Skype Selfie

Skype Selfie
Click on this photo to find out about my school visits on SANDRA MARKLE SPEAKS!

Sunday, July 28, 2013


Kids and animal stories--works for me!

Of course, if you're serious about writing for children, you want your work to be published. Become a book you can hold, love, and share. Happily--and humbly--I'm pleased to share I've had over 200 different books published. And have had success working with a number of publishers. So I want to share some tips based on my experience.

Here I am cutting the ribbon for a Scholastic Book Fair. I loved seeing my books among all those lovely titles. 

Hone Your Skills

You wouldn't expect to walk into a hospital and perform open heart surgery without first preparing. Granted, having a book published isn't on the life-and-death level.  Although, I'll guarantee you'll have put your whole heart and a heck of a lot of effort into writing it. I know I always do.

My point is, while you can write any book you want, you can't expect to get it published unless you first prepare to be able to write at a professional level.

This book is about to come out. The research and writing process
took about 6 months. The publication process took about
another 6 months. That included the design stages of
merging photos and text, working with the editor to
have just the right amount of text per page, the copyediting
stage checking all facts, punctuation, etc for the
umpteenth time, putting in the index and glossary, and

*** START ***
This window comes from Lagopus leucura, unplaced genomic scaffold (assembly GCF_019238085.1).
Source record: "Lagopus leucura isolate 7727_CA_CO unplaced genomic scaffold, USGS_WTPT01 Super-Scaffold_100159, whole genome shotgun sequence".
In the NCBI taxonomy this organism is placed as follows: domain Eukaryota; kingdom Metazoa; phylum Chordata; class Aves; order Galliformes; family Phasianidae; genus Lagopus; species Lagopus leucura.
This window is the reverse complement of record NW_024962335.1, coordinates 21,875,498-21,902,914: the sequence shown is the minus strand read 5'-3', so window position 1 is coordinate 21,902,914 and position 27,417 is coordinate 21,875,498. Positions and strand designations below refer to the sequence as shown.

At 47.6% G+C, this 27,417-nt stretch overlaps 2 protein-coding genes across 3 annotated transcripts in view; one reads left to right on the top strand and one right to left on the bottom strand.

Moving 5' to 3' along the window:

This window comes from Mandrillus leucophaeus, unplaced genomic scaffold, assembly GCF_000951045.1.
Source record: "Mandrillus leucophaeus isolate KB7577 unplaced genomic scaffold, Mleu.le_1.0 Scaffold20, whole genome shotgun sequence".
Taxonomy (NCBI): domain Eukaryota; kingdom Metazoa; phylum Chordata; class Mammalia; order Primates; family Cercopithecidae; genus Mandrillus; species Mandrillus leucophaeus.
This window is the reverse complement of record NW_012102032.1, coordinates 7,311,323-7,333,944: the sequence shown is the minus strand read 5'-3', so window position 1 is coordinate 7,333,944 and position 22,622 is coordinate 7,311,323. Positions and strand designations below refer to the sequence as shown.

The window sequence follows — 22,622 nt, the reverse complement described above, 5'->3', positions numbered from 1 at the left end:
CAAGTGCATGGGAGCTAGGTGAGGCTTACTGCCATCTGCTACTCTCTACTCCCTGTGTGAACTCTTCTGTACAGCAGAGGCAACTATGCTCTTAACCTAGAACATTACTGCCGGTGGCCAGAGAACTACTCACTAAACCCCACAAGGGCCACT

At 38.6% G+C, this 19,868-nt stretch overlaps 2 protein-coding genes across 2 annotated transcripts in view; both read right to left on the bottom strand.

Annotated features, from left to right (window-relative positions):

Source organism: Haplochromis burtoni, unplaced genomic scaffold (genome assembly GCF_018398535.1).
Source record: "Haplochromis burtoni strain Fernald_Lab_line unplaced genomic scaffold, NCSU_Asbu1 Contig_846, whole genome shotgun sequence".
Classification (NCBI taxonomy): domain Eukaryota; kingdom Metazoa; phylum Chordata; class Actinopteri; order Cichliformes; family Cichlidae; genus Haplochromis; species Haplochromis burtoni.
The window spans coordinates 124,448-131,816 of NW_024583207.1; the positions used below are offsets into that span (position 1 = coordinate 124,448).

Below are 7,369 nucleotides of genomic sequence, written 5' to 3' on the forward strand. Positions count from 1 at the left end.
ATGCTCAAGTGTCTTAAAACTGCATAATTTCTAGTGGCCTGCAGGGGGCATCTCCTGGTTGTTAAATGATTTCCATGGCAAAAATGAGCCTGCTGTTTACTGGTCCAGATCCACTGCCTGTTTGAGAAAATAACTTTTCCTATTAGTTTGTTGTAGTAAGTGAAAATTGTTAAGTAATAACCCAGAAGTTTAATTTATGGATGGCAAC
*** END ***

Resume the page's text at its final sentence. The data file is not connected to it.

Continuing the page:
just a lot of little but critical details. Now I'm
actively involved in preparing to promote the book so
children and teachers find it and get the most out of reading it.

Here's what I did to get there:

1. Joined professional organizations. For children's books, being an active member of SCBWI (Society of Children's Book Writers and Illustrators) is extremely valuable. 

2. Participated in writing workshops both on-line and in-person. Where else can people share the join of discussing animated tag lines, plot development, and creating characters readers care about. And never forget nonfiction needs to be just as interested to read as fiction. It just has the added bonus of being based on real-world, real-life action.

Boys and my nonfiction books just naturally go together.

3. Participated in critique groups. These are groups of other aspiring and published authors who are willing and able to evaluate how well the writing is doing its job. That means discussing if the work is interesting, if sentence structures are both easy to read and advancing the text, if the punctuation is correct. Even in nonfiction--make that especially in nonfiction--it's important to think about the book's concept and how it's developed to keep reader's interested and involved.